In a small note on the AusAid website, the Commonwealth government has confirmed a $47 million project to restore 25,000 hectares of peatland on the Indonesian island of Kalimantan will end before most of its major milestones are met.
The Kalimantan project was first launched with great fanfare in 2007 by then foreign minister Alexander Downer and Indonesian President Susilo Bambang Yudhoyono. It then became the centrepiece of a $100 million Indonesia-Australia Forest Carbon Partnership launched by President Yudhoyono and Prime Minister Kevin Rudd in 2008.
The end of the project comes as Mr Rudd is likely to head to Indonesia later this week to meet with President Yudhoyono.
The project had originally aimed to re-flood 200,000 hectares of dried peatland, protect 70,000 hectares of peat forests, and plant 100 million trees in Central Kalimantan.
But as the project ran into difficulties and delays it was later scaled back to about 10 per cent – or 25,000 hectares – of the original 200,000 hectares of peatland to be re-flooded.
Peatland soils are some of the most carbon dense landscapes in the world, and are estimated to hold about 18 times the carbon dioxide of trees. Previous estimates have found that only about four per cent of Indonesia’s original peatland areas remain in pristine condition, with another 37 per cent containing forest with signs of degradation.
The major part of the Australian project was to remove or block large canals to re-flood the peatland that had been drained for a failed agriculture project under President Suharto.
On its website AusAid says the project: ‘will not extend in its current form, but both governments are discussing which parts might benefit from additional work in the next 12 months to maximise outcomes’.
‘Large-scale blocking of drainage canals will no longer be carried out. However, the methods and plans for blocking canals that were designed under [the project] are valuable. They can be used by others in Kalimantan, elsewhere in Indonesia, and internationally for projects in peatlands that are facing similar challenges.’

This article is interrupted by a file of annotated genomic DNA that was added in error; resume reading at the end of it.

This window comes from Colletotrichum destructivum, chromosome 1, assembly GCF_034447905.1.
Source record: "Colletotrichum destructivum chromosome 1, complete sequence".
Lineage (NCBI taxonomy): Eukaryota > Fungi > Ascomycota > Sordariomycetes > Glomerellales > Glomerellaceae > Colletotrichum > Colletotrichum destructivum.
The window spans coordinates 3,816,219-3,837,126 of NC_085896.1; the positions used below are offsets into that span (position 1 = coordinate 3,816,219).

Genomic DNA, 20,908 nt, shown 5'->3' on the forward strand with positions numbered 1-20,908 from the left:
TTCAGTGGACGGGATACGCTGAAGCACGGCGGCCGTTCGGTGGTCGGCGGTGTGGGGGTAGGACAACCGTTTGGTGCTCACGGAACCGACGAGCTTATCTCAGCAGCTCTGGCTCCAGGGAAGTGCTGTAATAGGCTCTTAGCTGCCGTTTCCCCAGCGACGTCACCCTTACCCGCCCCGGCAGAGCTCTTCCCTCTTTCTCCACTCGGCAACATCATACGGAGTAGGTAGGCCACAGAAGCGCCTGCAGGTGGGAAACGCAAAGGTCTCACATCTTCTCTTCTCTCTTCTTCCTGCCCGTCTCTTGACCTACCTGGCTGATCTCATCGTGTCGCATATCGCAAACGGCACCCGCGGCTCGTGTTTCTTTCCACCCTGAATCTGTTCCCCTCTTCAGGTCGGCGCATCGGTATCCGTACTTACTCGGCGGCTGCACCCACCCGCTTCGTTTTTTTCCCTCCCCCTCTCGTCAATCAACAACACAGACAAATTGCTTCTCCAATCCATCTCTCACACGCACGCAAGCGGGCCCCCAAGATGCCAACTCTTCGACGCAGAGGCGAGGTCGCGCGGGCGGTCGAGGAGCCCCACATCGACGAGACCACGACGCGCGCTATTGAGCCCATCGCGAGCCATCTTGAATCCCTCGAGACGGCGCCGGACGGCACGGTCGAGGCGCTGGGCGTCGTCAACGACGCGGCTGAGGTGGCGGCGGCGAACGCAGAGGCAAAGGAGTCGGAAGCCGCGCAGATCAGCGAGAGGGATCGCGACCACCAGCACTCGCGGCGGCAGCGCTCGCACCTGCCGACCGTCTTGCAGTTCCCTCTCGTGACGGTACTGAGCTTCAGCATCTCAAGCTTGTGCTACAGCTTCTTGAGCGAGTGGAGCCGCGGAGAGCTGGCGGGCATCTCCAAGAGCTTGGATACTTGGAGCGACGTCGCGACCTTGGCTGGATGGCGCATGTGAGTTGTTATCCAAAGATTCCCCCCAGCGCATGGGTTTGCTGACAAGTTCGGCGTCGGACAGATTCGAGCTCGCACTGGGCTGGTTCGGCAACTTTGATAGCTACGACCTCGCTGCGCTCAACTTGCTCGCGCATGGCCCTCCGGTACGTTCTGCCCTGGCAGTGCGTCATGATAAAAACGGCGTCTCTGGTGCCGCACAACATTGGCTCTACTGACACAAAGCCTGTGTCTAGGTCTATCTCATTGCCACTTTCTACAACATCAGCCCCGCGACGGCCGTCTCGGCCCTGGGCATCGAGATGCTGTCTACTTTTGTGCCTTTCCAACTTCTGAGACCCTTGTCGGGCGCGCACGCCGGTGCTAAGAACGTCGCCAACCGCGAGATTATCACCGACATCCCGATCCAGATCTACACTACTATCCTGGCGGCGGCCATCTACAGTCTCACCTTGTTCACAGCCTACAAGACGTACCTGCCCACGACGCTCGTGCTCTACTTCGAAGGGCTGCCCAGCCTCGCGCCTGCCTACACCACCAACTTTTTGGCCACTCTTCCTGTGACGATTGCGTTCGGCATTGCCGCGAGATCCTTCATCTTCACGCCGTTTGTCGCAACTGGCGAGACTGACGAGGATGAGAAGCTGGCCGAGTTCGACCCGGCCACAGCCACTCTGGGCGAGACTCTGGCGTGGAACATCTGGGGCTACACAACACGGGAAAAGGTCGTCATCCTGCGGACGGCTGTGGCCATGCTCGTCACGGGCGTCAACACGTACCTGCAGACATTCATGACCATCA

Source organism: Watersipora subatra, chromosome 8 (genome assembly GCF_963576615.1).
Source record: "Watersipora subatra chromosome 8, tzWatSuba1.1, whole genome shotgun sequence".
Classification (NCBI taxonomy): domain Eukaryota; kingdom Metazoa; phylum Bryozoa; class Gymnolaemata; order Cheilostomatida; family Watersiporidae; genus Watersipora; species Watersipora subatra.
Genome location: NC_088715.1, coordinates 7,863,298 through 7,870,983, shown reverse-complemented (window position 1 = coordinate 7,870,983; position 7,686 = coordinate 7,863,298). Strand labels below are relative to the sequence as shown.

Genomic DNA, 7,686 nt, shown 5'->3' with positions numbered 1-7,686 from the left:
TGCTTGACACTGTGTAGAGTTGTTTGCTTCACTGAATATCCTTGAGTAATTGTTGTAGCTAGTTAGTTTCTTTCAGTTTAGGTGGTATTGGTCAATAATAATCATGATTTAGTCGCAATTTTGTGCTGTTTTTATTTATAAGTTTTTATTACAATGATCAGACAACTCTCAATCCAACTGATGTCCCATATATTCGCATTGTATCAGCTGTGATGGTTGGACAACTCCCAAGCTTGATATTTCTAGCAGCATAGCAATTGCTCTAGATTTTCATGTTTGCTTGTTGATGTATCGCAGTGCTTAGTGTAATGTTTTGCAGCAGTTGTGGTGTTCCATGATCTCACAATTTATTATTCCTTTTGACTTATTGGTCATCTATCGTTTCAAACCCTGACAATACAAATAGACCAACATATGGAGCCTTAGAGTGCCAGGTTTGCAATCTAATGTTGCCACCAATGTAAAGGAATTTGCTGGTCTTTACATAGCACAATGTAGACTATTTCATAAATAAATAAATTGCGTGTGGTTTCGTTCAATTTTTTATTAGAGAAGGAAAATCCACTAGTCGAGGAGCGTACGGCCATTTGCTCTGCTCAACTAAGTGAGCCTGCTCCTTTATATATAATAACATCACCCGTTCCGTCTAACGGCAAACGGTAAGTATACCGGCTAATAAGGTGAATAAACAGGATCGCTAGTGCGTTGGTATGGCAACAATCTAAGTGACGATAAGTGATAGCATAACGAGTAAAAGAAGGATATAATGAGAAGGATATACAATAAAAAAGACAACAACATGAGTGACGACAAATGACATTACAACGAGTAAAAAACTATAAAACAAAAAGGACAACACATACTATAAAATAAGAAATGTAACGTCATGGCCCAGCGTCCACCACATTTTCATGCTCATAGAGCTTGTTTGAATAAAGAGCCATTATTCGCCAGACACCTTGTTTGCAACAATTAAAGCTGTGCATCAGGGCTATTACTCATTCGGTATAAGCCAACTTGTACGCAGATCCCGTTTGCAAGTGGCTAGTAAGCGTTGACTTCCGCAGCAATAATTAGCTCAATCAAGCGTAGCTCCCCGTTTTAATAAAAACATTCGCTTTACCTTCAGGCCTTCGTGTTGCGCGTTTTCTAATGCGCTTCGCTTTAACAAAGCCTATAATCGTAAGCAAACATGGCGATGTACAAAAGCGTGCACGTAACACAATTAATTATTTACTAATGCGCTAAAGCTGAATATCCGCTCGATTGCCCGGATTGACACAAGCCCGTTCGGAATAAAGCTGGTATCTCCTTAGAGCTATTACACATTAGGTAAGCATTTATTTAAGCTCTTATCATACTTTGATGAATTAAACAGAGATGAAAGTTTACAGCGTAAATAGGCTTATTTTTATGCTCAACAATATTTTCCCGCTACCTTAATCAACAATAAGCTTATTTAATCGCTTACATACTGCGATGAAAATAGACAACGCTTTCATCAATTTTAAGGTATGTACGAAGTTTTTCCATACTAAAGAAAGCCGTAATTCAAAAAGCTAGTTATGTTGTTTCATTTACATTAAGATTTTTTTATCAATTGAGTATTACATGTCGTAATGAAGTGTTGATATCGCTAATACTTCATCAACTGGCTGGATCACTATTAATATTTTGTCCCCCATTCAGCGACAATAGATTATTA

Professor Luca Tacconi from the Australian National University said loss of peatland was a major source of Indonesia’s emissions and he expressed disappointment that the Australian government had pulled out of the project before it completed its goals.
‘Australia had made a lot of noise about supporting emissions reductions in countries like Indonesia, and the peatlands were the right place to be,’ he said.
Professor Tacconi said the project had developed some good science around peatland emissions and brought the problem to the focus of the international community.
But he said had the project been completed it would have demonstrated how peatland areas can been rehabilitated, which would had been fundamental to helping countries in Asia protect and restore such sites.
Professor Tacconi said it was unclear why the project has ended without blocking any canals. He said the engineering plans to block the drains were completed late last year and had gained Indonesian regulatory approval to proceed. He added a community development project had also been built around the project, which had raised expectations in local villages.
It is understood the government may continue some of the community and monitoring work at the site for another year. AusAid has been contacted for comment.
On its website AusAid say the project’s achievements include rasing 2.6 million seedlings for planting in the project area and a monitoring system for estimating peat emissions had been developed.
It is the second Indonesia peatland and forest project to be cancelled early by Australia. A second $30 million project to protect forests for carbon on the island of Sumatra was dropped before any on-ground work had begun.
As part of the Forest Carbon Partnership, Australia is also helping Indonesia develop a national carbon accounting system.